Meanwhile, this temporal relationship, namely that social frailty leads to physical frailty, may be a reciprocal rather than a one-way relationship. An earlier study reported that physical functional decline caused limited life-space mobility , which would restrict outdoor social activity. However, it has not been clarified whether physical frailty symptoms induce social frailty. We here hypothesize that physical frailty symptoms are a risk factor for social frailty. Further, it is unclear which subdomains of physical frailty closely predict the decline of the social aspect. This knowledge would aid the development of an intervention strategy to prevent a downward spiral of frailty. The purpose of this study was to elucidate the effect of physical frailty on the social frailty aspect, and to determine which domains of physical frailty strongly predict the decline of the social aspect.
Study design and participants
This study uses a prospective cohort analysis design. Baseline information was gathered in the period September 2015 to December 2017 from the study on Frail Elderly in the Sasayama-Tamba Area (FESTA). Tamba-Sasayama City, with a population of 41,490 as of 2015, is situated in the suburban area of the Hyogo prefecture. The average age of the city’s population is higher than the Japanese average (31.4% aged 65 or above). We recruited community-dwelling older adults to participate by using an community advertisement, placing posters at Sasayama Medical Center, and oral announcements by medical staff in the city. The two-year follow-up assessment was conducted between September 2017 and December 2019 to assess the incidence of the decline of the social frailty component.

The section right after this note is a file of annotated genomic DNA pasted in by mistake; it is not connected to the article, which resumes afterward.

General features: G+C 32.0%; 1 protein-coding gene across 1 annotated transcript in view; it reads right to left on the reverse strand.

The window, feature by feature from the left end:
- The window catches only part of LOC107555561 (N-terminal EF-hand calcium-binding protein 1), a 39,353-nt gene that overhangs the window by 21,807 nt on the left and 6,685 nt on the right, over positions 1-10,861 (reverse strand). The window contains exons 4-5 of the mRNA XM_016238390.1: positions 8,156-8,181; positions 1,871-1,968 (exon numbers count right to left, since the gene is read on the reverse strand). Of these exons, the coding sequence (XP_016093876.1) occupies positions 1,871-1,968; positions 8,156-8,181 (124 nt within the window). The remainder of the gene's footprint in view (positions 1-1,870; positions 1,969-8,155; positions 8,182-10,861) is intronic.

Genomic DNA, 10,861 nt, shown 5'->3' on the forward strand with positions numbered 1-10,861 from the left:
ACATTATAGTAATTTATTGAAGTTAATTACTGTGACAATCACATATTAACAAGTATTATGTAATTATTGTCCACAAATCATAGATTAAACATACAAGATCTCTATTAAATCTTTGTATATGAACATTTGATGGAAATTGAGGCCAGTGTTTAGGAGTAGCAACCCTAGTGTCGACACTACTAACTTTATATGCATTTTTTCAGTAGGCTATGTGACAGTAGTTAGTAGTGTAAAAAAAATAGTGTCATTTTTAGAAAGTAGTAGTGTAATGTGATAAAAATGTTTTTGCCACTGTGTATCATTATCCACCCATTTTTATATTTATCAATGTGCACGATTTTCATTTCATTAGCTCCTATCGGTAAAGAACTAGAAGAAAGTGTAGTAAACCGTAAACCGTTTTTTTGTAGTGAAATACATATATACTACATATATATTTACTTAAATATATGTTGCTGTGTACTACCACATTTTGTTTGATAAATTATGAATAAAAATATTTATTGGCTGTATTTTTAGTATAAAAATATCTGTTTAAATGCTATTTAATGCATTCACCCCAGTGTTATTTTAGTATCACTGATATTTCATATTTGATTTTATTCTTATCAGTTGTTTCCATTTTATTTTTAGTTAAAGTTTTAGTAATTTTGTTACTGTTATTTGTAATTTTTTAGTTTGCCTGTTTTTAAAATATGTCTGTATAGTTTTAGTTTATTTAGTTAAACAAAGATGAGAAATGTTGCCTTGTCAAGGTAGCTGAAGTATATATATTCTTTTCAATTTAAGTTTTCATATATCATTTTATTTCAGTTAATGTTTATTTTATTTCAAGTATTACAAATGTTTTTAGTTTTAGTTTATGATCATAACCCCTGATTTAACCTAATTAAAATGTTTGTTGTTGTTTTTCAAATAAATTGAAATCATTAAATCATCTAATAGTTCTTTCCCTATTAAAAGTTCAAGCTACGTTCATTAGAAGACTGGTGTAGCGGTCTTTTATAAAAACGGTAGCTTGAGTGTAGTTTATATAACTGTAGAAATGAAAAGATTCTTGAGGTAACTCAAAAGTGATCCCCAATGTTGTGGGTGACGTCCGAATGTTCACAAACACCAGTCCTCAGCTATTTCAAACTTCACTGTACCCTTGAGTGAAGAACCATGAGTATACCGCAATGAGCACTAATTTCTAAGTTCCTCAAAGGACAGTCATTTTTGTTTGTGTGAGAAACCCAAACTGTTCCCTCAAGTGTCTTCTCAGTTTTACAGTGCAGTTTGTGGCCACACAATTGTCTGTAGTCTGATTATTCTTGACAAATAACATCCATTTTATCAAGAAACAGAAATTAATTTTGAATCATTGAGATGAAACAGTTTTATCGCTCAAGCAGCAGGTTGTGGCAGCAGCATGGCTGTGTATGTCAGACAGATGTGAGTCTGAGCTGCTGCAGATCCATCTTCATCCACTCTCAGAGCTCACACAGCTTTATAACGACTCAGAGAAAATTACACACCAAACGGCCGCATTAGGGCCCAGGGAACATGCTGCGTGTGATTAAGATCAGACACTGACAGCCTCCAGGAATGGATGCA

The present study targeted participants who at least engaged in social activity or had contact with neighbors, which are potentially related to physical frailty, among subdomains of social frailty. The inclusion criteria were: (1) aged 65 years or older, (2) able to walk independently with/without a cane, and (3) not socially frail/pre-frail at baseline. The exclusion criteria were: (1) cognitive impairment, which was determined by a Mini-Mental State Examination (MMSE) score less than 21 , and (2) participants containing missing data.
During the initial phase, 625 older adults participated in the baseline assessment. Among them, 376 met the inclusion criteria (out of 625, 201 were pre-socially frail, and 48 were socially frail). One person was excluded due to cognitive impairment. Out of 375 people, 352 participated in the secondary assessment (23 dropped out), and 10 people had missing data. Accordingly, the study comprised the remaining 342 participants.
We used a modified social frailty index  founded on Bunt’s social frailty concept, which measures general and social resources, social behaviors, and the satisfaction of basic social requirements . The screening index was developed to briefly assess social frailty status, which can predict future incidents of activity limitation and mortality in community-dwelling older adults . The question regarding general resources (financial difficulties) is: “Do you have a financial problem in your daily life?” Financial difficulty was defined as a “yes” answer. The question regarding social resources (living alone) is: “How many people do you live with?” Inadequate social resources were reflected in the answer “alone.” The question pertaining to social behavior (lack of social activity) is: “Do you participate in any community activities or volunteer activities?” Poor social behavior was defined as an answer “none.” The question assessing the satisfaction of basic social requirements (lack of contact with neighbors) is: “Do you sometimes visit your friends?” Deficiency in basic social needs was identified as a “no” answer. A score of 2 or more was defined as social frailty, 1 as pre-social frailty, and 0 as social robustness.